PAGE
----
For more than four decades keyboardist Anthony Coleman has been a binding presence on New York’s creative music scenes, perpetually serving as a connective tissue between jazz, improvised, experimental, and contemporary music circles. His first two recording dates were with John Zorn and Glenn Branca, positioning himself in the heart of the downtown scene early on. While his jazz roots are impeccable, studying as a teenager with no less than Jaki Byard, by the time he finished at the New England Conservatory he had his hands in disparate communities.
He’s been heavily invested in Jewish culture throughout his career, pursuing an eclectic mix of song and improvisation in a potent duo project with Roy Nathanson of the Jazz Passengers during the 1990s, while also leading a stunning piano trio called Sephardic Tinge, which melded jazz with the sort of modes John Zorn would later explore in Masada. He’s interpreted the music of Jelly Roll Morton, unleashed hypnotic montuno passages on organ in Marc Ribot’s Los Cubanos Postizos (with whom he also performs at this year’s Big Ears), written fully scored chamber music, and more.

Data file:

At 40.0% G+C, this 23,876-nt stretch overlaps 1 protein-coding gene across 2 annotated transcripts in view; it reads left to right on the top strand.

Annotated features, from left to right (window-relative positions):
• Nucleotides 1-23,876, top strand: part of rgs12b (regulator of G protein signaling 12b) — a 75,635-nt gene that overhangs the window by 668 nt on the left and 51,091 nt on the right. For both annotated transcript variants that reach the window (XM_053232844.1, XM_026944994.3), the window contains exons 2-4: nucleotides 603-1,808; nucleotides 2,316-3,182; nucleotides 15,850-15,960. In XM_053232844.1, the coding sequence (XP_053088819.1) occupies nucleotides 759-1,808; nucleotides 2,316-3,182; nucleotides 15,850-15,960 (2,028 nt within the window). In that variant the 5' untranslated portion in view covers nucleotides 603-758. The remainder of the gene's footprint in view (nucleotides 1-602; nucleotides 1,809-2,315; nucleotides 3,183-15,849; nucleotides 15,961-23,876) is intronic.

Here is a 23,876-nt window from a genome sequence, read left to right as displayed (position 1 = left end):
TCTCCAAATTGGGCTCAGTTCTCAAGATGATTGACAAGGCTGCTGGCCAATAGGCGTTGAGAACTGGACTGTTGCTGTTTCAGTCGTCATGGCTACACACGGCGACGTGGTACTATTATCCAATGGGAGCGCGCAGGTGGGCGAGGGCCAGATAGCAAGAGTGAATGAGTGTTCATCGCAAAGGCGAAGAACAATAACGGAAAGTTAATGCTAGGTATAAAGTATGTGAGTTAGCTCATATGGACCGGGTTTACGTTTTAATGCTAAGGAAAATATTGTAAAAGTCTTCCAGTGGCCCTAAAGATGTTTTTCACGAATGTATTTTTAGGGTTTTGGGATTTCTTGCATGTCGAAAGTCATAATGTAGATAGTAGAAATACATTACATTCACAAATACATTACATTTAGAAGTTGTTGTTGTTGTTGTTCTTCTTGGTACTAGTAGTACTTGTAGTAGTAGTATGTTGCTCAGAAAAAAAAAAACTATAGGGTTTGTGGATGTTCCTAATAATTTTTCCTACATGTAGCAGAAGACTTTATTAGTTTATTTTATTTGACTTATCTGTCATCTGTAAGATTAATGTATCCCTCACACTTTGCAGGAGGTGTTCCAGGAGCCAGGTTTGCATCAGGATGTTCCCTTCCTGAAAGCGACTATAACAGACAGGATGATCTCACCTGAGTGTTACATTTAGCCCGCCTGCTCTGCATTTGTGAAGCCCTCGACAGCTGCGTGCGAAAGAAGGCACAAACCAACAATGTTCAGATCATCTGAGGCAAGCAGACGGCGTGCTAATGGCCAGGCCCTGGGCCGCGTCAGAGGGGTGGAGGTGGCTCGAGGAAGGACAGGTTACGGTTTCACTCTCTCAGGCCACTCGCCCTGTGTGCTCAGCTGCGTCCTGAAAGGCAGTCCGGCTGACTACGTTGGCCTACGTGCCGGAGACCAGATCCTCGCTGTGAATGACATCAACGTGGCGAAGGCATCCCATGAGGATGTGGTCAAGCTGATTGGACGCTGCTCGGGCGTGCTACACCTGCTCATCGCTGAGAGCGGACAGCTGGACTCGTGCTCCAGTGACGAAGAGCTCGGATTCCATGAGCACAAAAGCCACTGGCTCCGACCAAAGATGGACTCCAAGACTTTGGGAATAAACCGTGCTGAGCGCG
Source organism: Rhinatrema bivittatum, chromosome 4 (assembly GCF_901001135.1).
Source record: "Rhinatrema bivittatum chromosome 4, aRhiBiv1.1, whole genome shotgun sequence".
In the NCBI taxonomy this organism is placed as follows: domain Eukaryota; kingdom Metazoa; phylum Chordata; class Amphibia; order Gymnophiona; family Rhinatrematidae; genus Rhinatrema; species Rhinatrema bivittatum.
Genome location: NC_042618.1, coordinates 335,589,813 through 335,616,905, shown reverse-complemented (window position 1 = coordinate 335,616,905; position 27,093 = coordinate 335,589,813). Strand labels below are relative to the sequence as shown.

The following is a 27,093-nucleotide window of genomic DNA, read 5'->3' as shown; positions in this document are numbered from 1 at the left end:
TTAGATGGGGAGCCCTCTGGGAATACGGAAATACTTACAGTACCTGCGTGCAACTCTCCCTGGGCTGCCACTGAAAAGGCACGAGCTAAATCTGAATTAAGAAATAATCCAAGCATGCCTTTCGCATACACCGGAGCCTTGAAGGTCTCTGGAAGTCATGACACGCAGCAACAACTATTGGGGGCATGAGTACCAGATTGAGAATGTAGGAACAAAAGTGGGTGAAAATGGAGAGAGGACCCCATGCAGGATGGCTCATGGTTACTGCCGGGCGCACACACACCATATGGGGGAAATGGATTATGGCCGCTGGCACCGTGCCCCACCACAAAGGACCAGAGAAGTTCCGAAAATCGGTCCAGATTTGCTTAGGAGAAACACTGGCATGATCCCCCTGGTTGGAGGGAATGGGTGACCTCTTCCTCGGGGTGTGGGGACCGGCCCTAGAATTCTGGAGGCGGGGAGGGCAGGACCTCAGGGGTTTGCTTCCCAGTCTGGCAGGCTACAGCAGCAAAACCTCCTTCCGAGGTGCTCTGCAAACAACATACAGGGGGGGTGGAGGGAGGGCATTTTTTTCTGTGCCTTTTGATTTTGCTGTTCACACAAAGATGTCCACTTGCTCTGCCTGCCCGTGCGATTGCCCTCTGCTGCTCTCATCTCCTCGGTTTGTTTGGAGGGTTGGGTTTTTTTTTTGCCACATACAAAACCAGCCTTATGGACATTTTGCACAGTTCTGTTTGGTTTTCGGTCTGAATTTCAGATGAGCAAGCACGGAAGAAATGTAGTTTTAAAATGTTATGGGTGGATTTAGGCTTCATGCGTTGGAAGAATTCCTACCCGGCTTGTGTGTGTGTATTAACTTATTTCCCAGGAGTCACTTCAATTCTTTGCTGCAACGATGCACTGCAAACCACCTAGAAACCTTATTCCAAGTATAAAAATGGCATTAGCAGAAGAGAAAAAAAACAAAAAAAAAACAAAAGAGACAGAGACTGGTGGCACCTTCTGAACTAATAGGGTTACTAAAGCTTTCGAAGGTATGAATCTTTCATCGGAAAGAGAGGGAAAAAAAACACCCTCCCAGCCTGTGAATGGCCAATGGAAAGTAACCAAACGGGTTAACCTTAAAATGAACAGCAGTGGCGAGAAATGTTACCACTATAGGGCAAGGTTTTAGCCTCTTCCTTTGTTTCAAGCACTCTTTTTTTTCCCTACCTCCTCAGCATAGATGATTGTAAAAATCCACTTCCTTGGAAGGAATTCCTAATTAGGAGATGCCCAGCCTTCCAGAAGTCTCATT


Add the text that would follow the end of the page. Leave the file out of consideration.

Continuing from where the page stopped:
In 2022 Coleman released Arcades, a quicksilver improvised duo project of drummer Brian Chase of Yeah Yeah Yeahs fame, reinforcing his agile spontaneity. The pair have forged a stunning rapport in which they nonchalantly intuit instantaneous decision making. For this special performance Coleman will give a solo piano performance, and if his 2019 solo album Catenary Oath is any indication, we can expect a seamless blend of improvised excursions that toggle between lyric, sometimes abstract introspection and finely etched interpretations of Ellington classics.